Chelsea Bun is composed of rich refrigerator dough that has risen, been punched down and rolled out to quarter-inch thickness before having brown sugar, cinnamon, raisins and walnuts (or pecans) spread over it. The dough is then rolled up into a log, and the log is carefully sliced into rounds. The rounds are put cut-side-down into a pan slathered with a grainy mess of melted butter, brown sugar and candied cherry halves. A damp towel is thrown over the pan so that the Bun can rise overnight without going dry on top. The family recipe, which makes 24 rolls, demands a very large pan. My mother gave me one, and I put it in my suitcase when B.A. and I went to Norcia. 

In the morning my mother and I get up on our respective sides of the ocean, heat up our ovens, and chuck in our Chelsea Buns. The smell of baking Chelsea Bun fills the air, mingling with the scent of coffee, which is our next goal. When baked the bun is shaken out of the pan onto a metal cooling rack, and the molten sugar-butter mixture drips over it and onto the counter. (I put wax paper between the rack and the counter. When the toffee cools, it forms delectable candy buttons on the paper.)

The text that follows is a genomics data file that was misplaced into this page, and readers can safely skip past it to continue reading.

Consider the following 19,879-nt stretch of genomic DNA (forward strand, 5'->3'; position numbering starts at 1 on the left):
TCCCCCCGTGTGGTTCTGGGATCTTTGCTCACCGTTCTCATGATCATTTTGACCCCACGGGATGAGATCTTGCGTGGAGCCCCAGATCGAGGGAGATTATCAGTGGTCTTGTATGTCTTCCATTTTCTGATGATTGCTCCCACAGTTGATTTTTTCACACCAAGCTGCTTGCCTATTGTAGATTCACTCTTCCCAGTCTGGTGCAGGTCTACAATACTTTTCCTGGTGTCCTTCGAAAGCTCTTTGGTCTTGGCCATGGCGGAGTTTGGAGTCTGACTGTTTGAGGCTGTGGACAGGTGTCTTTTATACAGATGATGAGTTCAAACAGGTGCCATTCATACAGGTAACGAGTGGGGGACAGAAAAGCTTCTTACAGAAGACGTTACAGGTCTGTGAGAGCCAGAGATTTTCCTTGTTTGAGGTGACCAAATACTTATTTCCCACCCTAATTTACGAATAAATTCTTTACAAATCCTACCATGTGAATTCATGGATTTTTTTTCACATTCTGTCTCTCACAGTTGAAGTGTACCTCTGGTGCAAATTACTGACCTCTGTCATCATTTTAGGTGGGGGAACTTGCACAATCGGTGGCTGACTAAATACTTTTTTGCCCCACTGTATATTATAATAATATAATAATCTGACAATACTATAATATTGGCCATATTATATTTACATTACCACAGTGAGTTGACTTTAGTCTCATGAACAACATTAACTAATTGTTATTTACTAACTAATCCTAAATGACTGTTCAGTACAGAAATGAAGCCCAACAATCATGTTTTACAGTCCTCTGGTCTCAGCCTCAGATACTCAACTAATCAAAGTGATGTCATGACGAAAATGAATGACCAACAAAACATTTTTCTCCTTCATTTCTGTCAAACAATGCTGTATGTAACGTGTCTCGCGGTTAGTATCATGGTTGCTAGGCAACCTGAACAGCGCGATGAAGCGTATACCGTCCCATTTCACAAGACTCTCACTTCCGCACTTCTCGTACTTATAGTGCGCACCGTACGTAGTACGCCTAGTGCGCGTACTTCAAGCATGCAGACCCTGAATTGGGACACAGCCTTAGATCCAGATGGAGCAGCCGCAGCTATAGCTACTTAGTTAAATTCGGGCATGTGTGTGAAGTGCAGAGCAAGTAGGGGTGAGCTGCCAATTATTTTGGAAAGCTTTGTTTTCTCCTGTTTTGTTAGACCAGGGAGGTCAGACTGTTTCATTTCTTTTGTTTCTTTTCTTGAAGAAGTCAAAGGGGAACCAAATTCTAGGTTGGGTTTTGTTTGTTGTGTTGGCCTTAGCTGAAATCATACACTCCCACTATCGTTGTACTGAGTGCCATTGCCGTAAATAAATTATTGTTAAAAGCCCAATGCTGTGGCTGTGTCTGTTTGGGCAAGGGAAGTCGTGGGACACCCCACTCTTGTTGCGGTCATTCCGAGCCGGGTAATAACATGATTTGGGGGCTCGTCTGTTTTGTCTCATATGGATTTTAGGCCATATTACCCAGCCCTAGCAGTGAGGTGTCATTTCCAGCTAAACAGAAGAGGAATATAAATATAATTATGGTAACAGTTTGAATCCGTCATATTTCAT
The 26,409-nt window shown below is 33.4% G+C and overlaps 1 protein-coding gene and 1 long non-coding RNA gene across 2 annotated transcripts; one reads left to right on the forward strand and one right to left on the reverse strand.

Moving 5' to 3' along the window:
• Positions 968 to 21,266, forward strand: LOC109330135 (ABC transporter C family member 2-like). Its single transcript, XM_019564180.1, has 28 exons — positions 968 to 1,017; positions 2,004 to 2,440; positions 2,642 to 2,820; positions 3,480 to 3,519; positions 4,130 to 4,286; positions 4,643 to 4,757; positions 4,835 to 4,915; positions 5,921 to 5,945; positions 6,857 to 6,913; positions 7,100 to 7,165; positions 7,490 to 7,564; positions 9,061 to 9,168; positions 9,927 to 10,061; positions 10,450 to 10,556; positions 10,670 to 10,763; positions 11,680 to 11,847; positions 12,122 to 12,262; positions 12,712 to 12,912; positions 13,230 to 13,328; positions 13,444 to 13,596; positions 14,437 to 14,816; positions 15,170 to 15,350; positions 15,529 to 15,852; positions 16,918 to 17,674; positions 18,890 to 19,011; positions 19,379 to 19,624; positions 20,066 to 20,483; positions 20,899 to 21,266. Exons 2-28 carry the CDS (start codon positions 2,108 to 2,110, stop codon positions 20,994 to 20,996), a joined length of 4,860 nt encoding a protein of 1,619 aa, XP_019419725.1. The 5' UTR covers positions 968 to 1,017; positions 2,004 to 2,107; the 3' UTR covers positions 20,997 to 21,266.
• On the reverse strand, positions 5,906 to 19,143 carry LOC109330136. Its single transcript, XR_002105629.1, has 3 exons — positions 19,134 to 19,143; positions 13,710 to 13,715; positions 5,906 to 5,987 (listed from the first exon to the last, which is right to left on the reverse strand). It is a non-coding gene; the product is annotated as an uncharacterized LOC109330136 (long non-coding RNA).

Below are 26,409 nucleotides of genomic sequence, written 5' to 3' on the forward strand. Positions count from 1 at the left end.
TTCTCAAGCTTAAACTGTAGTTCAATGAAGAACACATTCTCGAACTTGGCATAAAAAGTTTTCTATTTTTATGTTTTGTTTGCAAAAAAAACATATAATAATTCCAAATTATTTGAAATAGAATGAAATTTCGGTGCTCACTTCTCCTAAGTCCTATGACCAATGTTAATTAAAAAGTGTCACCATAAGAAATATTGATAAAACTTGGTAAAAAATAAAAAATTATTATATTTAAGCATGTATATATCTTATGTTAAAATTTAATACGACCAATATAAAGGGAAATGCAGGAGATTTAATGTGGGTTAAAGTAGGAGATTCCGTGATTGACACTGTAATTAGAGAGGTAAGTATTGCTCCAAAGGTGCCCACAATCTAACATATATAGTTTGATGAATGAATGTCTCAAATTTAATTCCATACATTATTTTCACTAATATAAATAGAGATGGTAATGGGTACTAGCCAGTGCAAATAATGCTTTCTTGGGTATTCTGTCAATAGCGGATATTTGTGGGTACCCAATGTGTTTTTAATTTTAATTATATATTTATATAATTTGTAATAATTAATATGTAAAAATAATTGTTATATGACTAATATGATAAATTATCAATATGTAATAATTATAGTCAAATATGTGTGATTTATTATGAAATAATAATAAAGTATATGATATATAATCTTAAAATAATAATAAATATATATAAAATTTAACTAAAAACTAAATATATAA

I come from a happy family, so Christmas morning when I was a child and teen and early adult was TRULY AWESOME. It was the best part of Christmas because all family in town was under one roof, nobody was exhausted yet, and everyone was looking forward to unwrapping the presents, or was unwrapping the presents, and there was BUN--as much bun as we could eat. 

The present-unwrapping of Christmas morning took hours because in my family everyone takes turns. Whoever is designated the Christmas Elf fetches a present from under the tea and reads the label aloud. Everyone listens intently and watches with great interest as the person designated opens his or her present. There is a pause as everyone remarks on the present and the receiver expresses his or her gratitude to the sender. The Christmas Elf judges if this present has had its due attention and then crawls back under the tree. Repeat. Since the invention of the home video recorder, my father has recorded this routine and actually watches it afterwards.